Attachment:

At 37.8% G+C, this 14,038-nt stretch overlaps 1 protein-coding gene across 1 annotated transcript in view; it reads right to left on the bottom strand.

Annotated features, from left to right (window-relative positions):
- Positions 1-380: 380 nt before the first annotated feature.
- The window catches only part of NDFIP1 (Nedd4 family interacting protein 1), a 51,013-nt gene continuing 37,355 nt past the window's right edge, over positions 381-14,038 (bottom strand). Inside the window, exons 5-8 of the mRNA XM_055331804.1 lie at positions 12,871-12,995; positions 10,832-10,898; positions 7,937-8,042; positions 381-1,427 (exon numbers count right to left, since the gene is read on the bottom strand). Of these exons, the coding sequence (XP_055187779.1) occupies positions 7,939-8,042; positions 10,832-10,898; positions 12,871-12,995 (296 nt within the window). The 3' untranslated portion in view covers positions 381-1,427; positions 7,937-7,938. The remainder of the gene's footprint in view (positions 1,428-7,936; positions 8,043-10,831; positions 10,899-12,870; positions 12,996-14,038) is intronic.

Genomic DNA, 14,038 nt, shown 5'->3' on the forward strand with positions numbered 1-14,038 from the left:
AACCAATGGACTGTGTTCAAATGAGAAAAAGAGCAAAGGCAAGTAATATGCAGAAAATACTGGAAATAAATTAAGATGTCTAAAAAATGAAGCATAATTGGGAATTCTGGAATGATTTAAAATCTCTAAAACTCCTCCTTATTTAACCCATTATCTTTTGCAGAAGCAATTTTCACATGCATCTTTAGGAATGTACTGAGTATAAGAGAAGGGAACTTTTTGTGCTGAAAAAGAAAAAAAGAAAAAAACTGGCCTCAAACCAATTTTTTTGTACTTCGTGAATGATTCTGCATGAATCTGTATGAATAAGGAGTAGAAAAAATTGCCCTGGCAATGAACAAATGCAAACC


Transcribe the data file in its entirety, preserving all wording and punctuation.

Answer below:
At 37.8% G+C, this 14,038-nt stretch overlaps 1 protein-coding gene across 1 annotated transcript in view; it reads right to left on the bottom strand.

Annotated features, from left to right (window-relative positions):
- Positions 1-380: 380 nt before the first annotated feature.
- The window catches only part of NDFIP1 (Nedd4 family interacting protein 1), a 51,013-nt gene continuing 37,355 nt past the window's right edge, over positions 381-14,038 (bottom strand). Inside the window, exons 5-8 of the mRNA XM_055331804.1 lie at positions 12,871-12,995; positions 10,832-10,898; positions 7,937-8,042; positions 381-1,427 (exon numbers count right to left, since the gene is read on the bottom strand). Of these exons, the coding sequence (XP_055187779.1) occupies positions 7,939-8,042; positions 10,832-10,898; positions 12,871-12,995 (296 nt within the window). The 3' untranslated portion in view covers positions 381-1,427; positions 7,937-7,938. The remainder of the gene's footprint in view (positions 1,428-7,936; positions 8,043-10,831; positions 10,899-12,870; positions 12,996-14,038) is intronic.

Genomic DNA, 14,038 nt, shown 5'->3' on the forward strand with positions numbered 1-14,038 from the left:
AACCAATGGACTGTGTTCAAATGAGAAAAAGAGCAAAGGCAAGTAATATGCAGAAAATACTGGAAATAAATTAAGATGTCTAAAAAATGAAGCATAATTGGGAATTCTGGAATGATTTAAAATCTCTAAAACTCCTCCTTATTTAACCCATTATCTTTTGCAGAAGCAATTTTCACATGCATCTTTAGGAATGTACTGAGTATAAGAGAAGGGAACTTTTTGTGCTGAAAAAGAAAAAAAGAAAAAAACTGGCCTCAAACCAATTTTTTTGTACTTCGTGAATGATTCTGCATGAATCTGTATGAATAAGGAGTAGAAAAAATTGCCCTGGCAATGAACAAATGCAAACC